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Could Intraconference Transfer Rules Be Almost Over?

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Intraconference transfer rules — which place special conditions on student-athletes looking to transfer to a new school within the same conference — could soon become a thing of the past, as leagues are considering allowing their players more freedom of movement.

CBS Sports reports that Oklahoma head football coach Lincoln Riley is using the Big 12 Conference’s intraconference transfer rule to block Chandler Morris from competing at conference rival TCU. Currently, Morris is practicing with the Horned Frogs, but has not yet been released from his scholarship with the Sooners — which could cost Morris a year of eligibility and require him to sit out the 2021 football season if nothing changes. 

However, CBS Sports reports that the Big 12 is “heavily leaning” toward getting rid of the rule stymying Morris — a move which some say is indicative of where collegiate athletics is headed.

Earlier this month, the Atlantic Coast Conference announced that it would be doing away with its intraconference transfer rule, allowing for student-athletes from member schools to transfer and compete for another member school immediately.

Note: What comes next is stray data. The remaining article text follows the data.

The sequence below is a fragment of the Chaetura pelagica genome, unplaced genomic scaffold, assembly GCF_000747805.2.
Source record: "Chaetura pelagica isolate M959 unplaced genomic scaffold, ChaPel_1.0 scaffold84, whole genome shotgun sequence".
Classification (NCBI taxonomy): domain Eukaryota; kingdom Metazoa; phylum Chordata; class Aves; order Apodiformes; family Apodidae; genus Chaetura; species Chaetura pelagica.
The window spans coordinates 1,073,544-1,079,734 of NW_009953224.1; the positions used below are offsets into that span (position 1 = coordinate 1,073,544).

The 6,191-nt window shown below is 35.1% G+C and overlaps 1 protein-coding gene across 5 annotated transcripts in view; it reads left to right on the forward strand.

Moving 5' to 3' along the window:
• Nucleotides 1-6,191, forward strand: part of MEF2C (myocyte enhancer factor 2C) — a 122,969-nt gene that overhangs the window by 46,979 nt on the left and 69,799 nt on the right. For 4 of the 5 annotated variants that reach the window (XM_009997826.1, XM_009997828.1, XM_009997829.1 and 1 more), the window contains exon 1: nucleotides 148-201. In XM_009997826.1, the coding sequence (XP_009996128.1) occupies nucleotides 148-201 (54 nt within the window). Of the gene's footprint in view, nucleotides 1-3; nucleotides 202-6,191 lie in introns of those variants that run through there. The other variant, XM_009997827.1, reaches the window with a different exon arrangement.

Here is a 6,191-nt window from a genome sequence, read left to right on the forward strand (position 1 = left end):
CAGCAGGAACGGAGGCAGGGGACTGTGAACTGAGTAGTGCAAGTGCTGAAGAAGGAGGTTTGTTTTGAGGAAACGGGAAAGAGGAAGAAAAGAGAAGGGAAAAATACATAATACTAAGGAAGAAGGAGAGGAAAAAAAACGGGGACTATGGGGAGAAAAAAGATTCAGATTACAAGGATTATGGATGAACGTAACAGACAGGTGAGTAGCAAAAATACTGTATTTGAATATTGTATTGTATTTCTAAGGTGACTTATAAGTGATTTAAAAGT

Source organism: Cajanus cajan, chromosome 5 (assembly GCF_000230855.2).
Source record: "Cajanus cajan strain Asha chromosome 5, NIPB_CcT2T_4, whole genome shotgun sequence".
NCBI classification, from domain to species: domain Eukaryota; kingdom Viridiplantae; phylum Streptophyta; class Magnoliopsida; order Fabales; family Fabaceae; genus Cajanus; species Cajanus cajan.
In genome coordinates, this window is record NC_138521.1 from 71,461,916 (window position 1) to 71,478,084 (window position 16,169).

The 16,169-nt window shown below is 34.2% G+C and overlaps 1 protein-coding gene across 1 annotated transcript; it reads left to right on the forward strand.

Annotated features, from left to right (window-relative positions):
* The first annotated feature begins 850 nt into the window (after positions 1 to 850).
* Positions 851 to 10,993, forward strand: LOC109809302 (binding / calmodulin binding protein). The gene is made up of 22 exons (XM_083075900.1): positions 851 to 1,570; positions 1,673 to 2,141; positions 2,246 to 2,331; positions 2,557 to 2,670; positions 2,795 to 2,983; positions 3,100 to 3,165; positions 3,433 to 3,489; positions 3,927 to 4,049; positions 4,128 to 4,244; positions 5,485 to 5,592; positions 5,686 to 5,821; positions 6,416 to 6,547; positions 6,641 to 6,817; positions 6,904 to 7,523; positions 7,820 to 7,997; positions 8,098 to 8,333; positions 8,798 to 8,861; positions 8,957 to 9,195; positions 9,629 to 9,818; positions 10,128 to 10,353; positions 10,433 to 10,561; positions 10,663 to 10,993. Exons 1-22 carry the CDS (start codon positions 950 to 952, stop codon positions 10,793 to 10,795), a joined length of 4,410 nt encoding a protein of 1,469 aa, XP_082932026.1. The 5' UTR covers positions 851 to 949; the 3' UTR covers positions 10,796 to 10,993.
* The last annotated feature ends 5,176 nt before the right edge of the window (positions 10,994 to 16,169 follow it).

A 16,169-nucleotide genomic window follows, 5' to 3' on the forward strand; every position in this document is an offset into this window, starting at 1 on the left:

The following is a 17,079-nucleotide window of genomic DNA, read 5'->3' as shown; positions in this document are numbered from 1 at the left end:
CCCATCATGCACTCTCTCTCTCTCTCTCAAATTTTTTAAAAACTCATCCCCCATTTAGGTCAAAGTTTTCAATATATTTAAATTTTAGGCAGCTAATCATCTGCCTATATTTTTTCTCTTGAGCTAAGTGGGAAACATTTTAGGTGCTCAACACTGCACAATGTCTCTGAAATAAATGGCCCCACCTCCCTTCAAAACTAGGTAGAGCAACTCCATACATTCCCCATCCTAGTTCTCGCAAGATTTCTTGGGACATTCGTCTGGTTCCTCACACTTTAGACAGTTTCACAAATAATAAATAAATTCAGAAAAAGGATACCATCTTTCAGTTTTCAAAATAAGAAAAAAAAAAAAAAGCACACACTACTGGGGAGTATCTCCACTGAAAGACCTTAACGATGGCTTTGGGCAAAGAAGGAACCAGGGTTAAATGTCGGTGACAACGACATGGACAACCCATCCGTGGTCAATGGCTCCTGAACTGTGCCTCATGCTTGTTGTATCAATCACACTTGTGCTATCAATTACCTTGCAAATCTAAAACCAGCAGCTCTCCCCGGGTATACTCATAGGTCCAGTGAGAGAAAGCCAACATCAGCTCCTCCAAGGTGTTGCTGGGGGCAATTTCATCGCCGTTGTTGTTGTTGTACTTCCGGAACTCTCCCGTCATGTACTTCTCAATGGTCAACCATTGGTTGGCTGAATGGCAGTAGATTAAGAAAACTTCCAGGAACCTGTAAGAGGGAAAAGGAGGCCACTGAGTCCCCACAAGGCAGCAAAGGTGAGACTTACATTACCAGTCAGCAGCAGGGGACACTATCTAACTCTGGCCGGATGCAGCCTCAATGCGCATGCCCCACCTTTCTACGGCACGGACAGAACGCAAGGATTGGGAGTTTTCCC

“The time has come for all student-athletes to have the opportunity to transfer and be permitted to compete immediately,” ACC commissioner Jim Phillips said in a release announcing the conference’s decision. “This decision is in the best interest of our student-athletes as it allows greater flexibility during their collegiate career.” 

Meanwhile, the NCAA is expected to vote on a one-time transfer exemption in April — which if approved as expected would grant blanket approval for student-athletes in revenue sports to transfer once within their college careers without sitting out a year to establish residence at a new institution. 

CBS Sports points out that the year-in-residence transfer rule only ever applied to five of the 24 sports sponsored by the NCAA: football, men’s and women’s basketball, baseball and hockey. That the rule only applied to these sports, and not others, is viewed by some as evidence that the logic behind the rule is flawed.

While no coach likes the idea of losing out on a student-athlete they recruited to a conference rival, the momentum behind player rights, as evidenced by the ongoing name, image and likeness debate, makes the prospect of continuing to restrict player movement difficult to continue.

As one Power Five administrator put it to CBS Sports, “There’s no ground to stand on anymore.”

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